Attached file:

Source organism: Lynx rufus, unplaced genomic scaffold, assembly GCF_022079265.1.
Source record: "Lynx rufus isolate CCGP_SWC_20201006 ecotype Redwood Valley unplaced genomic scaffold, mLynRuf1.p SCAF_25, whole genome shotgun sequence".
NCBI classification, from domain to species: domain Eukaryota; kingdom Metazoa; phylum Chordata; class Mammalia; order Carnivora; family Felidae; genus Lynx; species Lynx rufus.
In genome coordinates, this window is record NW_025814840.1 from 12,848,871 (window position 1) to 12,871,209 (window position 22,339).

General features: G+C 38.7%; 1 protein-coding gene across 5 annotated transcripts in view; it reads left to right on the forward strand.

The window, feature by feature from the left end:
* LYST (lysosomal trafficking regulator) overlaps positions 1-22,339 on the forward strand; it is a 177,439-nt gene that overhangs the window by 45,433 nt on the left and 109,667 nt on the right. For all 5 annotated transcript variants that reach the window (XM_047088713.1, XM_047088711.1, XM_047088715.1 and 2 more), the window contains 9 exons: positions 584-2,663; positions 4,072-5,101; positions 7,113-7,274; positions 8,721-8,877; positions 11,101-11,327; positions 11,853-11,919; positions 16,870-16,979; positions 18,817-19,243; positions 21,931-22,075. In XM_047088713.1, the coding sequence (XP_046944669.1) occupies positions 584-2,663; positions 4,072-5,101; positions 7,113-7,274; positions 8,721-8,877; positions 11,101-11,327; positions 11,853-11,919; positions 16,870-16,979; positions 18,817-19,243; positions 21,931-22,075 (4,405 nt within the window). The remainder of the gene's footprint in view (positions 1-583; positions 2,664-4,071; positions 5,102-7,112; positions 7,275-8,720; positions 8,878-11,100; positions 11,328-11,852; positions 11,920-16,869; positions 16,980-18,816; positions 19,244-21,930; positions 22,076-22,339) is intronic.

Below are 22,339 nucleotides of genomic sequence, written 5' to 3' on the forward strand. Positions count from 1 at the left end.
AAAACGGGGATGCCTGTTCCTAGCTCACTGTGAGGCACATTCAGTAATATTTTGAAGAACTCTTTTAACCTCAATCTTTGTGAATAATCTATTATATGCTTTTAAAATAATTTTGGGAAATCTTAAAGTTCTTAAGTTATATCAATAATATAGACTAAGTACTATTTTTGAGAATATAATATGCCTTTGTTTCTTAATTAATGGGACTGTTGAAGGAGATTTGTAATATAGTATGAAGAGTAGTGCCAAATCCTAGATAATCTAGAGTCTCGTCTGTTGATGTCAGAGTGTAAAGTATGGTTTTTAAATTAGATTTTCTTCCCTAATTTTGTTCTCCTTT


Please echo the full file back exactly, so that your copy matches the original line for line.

Source organism: Lynx rufus, unplaced genomic scaffold, assembly GCF_022079265.1.
Source record: "Lynx rufus isolate CCGP_SWC_20201006 ecotype Redwood Valley unplaced genomic scaffold, mLynRuf1.p SCAF_25, whole genome shotgun sequence".
NCBI classification, from domain to species: domain Eukaryota; kingdom Metazoa; phylum Chordata; class Mammalia; order Carnivora; family Felidae; genus Lynx; species Lynx rufus.
In genome coordinates, this window is record NW_025814840.1 from 12,848,871 (window position 1) to 12,871,209 (window position 22,339).

General features: G+C 38.7%; 1 protein-coding gene across 5 annotated transcripts in view; it reads left to right on the forward strand.

The window, feature by feature from the left end:
* LYST (lysosomal trafficking regulator) overlaps positions 1-22,339 on the forward strand; it is a 177,439-nt gene that overhangs the window by 45,433 nt on the left and 109,667 nt on the right. For all 5 annotated transcript variants that reach the window (XM_047088713.1, XM_047088711.1, XM_047088715.1 and 2 more), the window contains 9 exons: positions 584-2,663; positions 4,072-5,101; positions 7,113-7,274; positions 8,721-8,877; positions 11,101-11,327; positions 11,853-11,919; positions 16,870-16,979; positions 18,817-19,243; positions 21,931-22,075. In XM_047088713.1, the coding sequence (XP_046944669.1) occupies positions 584-2,663; positions 4,072-5,101; positions 7,113-7,274; positions 8,721-8,877; positions 11,101-11,327; positions 11,853-11,919; positions 16,870-16,979; positions 18,817-19,243; positions 21,931-22,075 (4,405 nt within the window). The remainder of the gene's footprint in view (positions 1-583; positions 2,664-4,071; positions 5,102-7,112; positions 7,275-8,720; positions 8,878-11,100; positions 11,328-11,852; positions 11,920-16,869; positions 16,980-18,816; positions 19,244-21,930; positions 22,076-22,339) is intronic.

Below are 22,339 nucleotides of genomic sequence, written 5' to 3' on the forward strand. Positions count from 1 at the left end.
AAAACGGGGATGCCTGTTCCTAGCTCACTGTGAGGCACATTCAGTAATATTTTGAAGAACTCTTTTAACCTCAATCTTTGTGAATAATCTATTATATGCTTTTAAAATAATTTTGGGAAATCTTAAAGTTCTTAAGTTATATCAATAATATAGACTAAGTACTATTTTTGAGAATATAATATGCCTTTGTTTCTTAATTAATGGGACTGTTGAAGGAGATTTGTAATATAGTATGAAGAGTAGTGCCAAATCCTAGATAATCTAGAGTCTCGTCTGTTGATGTCAGAGTGTAAAGTATGGTTTTTAAATTAGATTTTCTTCCCTAATTTTGTTCTCCTTT